Gandhi Godse – Ek Yudh marks Rajkumar Santoshi’s comeback as a director after nine/ten years. A 360-degree turn from his last venture Phata Poster Nikla Hero (2013), this movie is a political and historical discourse on an issue which never results in a concrete conclusion. The assassination of ‘Mahatma’ Gandhi by Nathuram Godse. But here, is a fictional backdrop that had the revolutionary-turned-politician survive, how would a conversation between both ideologies pan out? Amidst two conflicting tenets, the movie strives to take a middle ground.
Gandhi’s life has been well documented. When it comes to his contribution towards India’s freedom struggle he certainly emerged as a hero. His ideologies on non-violence and peace are admirable. But before we analyse the film, I think it’s important to highlight a few historical events. Even though Mohandas Karamchand Gandhi is considered a ‘father of the nation’. His role as a politician and leader perhaps did not match up to that stature. Here are a few reasons why: Gandhi supported the Khilafat Movement which essentially had nothing to do with India. Yet he was prepared to delay the country’s independence for this. Researchers claim that this is a campaign established by Indian Muslims, supporting Turkey’s leader. Where even several Turkish Muslims were not interested. Many Indians had even lost their lives.
Furthermore, the political party Congress not only supported the movement but also denied the Moplah genocide. During this, thousands of Hindus, including children, were murdered and converted. Women were sexually violated. Several Indian nationalists, including Ambedkar, rebelled against this. On Direction Action Day, the Muslim League decided to take “direct action” for a separate Islamic country after the British departed India. During these riots, several Hindus were systematically murdered or stripped of their faith. The ‘Mahatma’ only warned them to leave the district or brace themselves for death. He did not help them, per se.
Unfortunately, perhaps due to the fear of causing political unrest, the movie does not cover these major complaints against the revered figure. We see a perspective of what the freedom fighter would’ve done had he survived the assassination. Whilst this is interesting, I personally would have liked to visually understand more about what pushed Godse to that extent. How he transitioned from being a once admirer of his, to opposing him. On the cinematic side, I believe that the movie is quite attached to reality. Though the cinematography could’ve been crisper, the concept itself piques our curiosity. Even though the duration is just under two hours, it feels as though the second half is stretched out for the sake of a cinematic experience.
Even though disputations between them take place throughout the film, there are more scenes which showcase how he tries to understand the ‘real’ independent India by visiting villages and providing jobs. Godse is merely seen as a ranting convict who disproves Mr Gandhi’s ideologies. Though, at the same time, humanises (not glorifies) him. As such, Santoshi’s cinematic liberty is nuanced and sensitively presents the conversations. In spite of Nathuram making the deplorable decision to shoot him, his reasoning and complaints against the saintly personality also come across as rational.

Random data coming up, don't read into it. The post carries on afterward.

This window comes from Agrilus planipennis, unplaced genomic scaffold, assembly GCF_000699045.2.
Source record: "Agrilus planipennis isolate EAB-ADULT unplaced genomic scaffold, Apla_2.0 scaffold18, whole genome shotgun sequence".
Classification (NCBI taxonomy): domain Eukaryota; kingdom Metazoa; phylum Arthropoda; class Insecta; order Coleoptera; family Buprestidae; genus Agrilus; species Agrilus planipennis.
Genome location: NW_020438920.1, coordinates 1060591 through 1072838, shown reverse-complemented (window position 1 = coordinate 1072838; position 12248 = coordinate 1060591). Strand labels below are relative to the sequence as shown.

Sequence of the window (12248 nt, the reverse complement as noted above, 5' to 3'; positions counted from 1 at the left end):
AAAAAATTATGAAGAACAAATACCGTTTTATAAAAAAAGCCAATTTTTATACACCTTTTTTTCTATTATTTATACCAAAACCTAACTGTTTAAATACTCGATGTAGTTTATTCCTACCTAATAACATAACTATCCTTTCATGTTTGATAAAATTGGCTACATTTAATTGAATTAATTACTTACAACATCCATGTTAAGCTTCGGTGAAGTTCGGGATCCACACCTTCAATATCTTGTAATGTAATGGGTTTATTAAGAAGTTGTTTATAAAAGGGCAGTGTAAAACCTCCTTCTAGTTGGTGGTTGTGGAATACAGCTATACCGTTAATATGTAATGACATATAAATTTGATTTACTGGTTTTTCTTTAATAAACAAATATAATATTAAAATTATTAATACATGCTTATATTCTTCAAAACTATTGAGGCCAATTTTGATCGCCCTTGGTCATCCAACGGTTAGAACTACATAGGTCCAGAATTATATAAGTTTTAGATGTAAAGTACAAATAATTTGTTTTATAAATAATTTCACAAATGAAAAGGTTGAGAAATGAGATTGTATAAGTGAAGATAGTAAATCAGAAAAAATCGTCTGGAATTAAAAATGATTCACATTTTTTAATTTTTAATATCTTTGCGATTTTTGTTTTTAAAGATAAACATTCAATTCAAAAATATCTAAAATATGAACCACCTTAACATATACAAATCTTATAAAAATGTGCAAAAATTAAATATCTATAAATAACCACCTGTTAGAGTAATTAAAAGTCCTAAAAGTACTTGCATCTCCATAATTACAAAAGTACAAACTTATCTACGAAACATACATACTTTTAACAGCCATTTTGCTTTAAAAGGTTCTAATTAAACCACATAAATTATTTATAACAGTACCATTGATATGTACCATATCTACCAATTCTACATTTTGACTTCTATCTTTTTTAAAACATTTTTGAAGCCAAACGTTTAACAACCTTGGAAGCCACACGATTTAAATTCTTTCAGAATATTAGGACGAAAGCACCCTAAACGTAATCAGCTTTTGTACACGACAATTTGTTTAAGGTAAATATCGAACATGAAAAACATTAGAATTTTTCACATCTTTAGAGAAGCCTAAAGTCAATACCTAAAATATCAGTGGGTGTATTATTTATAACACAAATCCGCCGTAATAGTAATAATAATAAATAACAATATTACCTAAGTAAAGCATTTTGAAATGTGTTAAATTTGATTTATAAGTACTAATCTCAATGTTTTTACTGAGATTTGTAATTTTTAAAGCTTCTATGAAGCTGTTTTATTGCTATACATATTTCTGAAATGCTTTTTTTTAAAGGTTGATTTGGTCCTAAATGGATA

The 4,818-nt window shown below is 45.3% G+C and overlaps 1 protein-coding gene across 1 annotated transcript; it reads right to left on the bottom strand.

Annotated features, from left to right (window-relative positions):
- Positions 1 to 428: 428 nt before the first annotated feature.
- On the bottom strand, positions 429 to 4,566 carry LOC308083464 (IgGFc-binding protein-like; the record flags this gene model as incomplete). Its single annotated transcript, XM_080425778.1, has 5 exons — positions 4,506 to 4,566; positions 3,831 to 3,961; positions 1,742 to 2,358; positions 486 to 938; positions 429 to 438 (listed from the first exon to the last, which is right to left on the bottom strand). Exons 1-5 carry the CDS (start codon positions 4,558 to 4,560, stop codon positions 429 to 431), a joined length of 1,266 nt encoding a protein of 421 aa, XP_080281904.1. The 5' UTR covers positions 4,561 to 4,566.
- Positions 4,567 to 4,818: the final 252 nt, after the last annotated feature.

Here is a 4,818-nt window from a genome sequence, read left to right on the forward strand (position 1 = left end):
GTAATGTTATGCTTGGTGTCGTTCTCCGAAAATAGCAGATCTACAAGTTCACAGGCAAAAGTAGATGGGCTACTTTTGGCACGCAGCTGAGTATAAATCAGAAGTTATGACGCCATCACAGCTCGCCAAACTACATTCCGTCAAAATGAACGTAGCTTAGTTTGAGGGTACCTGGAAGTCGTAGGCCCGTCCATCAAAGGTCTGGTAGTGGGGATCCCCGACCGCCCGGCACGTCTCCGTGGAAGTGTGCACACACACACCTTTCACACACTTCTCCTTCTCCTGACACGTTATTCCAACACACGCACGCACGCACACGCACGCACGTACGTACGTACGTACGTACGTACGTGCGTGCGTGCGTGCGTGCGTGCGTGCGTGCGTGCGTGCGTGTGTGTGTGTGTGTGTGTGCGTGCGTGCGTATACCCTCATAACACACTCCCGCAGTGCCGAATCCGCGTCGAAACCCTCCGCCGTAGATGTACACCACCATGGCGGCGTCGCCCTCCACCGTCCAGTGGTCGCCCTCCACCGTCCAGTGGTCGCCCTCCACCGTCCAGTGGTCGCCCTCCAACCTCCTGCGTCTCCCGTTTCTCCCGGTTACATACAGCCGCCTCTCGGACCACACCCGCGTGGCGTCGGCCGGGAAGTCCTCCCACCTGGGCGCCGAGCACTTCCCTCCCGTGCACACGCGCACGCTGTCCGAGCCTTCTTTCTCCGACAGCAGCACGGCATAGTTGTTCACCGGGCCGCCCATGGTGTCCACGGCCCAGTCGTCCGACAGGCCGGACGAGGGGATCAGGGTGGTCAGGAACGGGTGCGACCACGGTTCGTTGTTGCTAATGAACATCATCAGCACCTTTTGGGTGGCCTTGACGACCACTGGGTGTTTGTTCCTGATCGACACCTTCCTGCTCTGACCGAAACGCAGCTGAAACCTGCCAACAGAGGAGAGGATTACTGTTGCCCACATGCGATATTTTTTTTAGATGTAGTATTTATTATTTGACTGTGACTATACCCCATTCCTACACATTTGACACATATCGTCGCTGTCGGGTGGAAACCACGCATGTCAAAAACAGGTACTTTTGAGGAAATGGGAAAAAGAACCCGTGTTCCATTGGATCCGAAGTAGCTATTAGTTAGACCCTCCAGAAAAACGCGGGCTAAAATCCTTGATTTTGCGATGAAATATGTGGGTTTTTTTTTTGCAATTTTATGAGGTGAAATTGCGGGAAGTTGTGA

At the same time, one can comprehend MK Gandhi’s ideologies and his principles of extreme non-violence. During the climax, there is a powerful scene where someone close to him, confronts and highlights his flaws. I personally like the fact that despite disagreements, there is a mutual understanding between them. The use of a prison cell is symbolic as it depicts the entrapment yet the realisation of how there is no escaping from democracy. Even during talks of Hindutva or presenting Godse as the proud Hindu he was, the filmmaker does not antagonise him nor incites Hinduphobia. He deals with it respectfully. The use of a prison cell is symbolic as it depicts the entrapment yet the realisation of how there is no escaping from democracy – which is what Gandhi Godse as a whole is attempting to achieve.
Employing AR Rahman to handle the music works in favour of the overall viewing experience. The soul-stirring score captures the movie’s intensity and emotions. These aspects are enhanced further by powerful performances by Antani and Mandlekar. Both have surrendered themselves fully to the role, where it comes across as authentic. Chinmay especially has the most demanding job as he has to create Godse from facts and creative briefs. But he surely rises up to challenge and is exceptional. He presents the role, not as a monster or a scheming villain, but as a revolutionary who is deeply hurt. Tanisha Santoshi makes a confident debut and does well. Likewise for Anuj Saini.
It is no easy feat for Santoshi or any filmmaker to make a movie like this. It requires precision and objectivity, which certainly comes across here. He is courageous, in such times where opinions and emotions are so extreme in each way, to spark a healthy debate through cinema. The ‘what if’ sentiment is stirred-up to a major extent, resulting in a thought-provoking experience. Even though Gandhi Godse – Ek Yudh is not a spectacular masterpiece, it is worth a watch.